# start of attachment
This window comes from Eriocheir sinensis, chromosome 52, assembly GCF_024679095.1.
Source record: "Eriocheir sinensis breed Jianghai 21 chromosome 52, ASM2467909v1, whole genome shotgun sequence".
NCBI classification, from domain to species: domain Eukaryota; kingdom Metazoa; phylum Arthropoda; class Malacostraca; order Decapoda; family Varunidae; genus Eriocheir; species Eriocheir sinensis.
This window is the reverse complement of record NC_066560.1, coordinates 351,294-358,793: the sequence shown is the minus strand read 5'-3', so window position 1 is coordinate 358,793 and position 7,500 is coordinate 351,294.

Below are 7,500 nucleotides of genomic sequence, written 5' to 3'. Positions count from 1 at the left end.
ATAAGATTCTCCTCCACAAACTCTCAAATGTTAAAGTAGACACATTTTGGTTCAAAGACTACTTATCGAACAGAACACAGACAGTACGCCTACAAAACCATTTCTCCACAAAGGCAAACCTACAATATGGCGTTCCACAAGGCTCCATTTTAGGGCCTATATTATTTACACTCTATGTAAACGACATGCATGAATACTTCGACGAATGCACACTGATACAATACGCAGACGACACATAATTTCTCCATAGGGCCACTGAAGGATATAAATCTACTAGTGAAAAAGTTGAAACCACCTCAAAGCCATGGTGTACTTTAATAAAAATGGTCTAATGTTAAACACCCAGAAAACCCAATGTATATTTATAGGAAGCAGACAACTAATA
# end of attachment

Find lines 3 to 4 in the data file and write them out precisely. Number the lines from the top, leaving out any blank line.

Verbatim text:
NCBI classification, from domain to species: domain Eukaryota; kingdom Metazoa; phylum Arthropoda; class Malacostraca; order Decapoda; family Varunidae; genus Eriocheir; species Eriocheir sinensis.
This window is the reverse complement of record NC_066560.1, coordinates 351,294-358,793: the sequence shown is the minus strand read 5'-3', so window position 1 is coordinate 358,793 and position 7,500 is coordinate 351,294.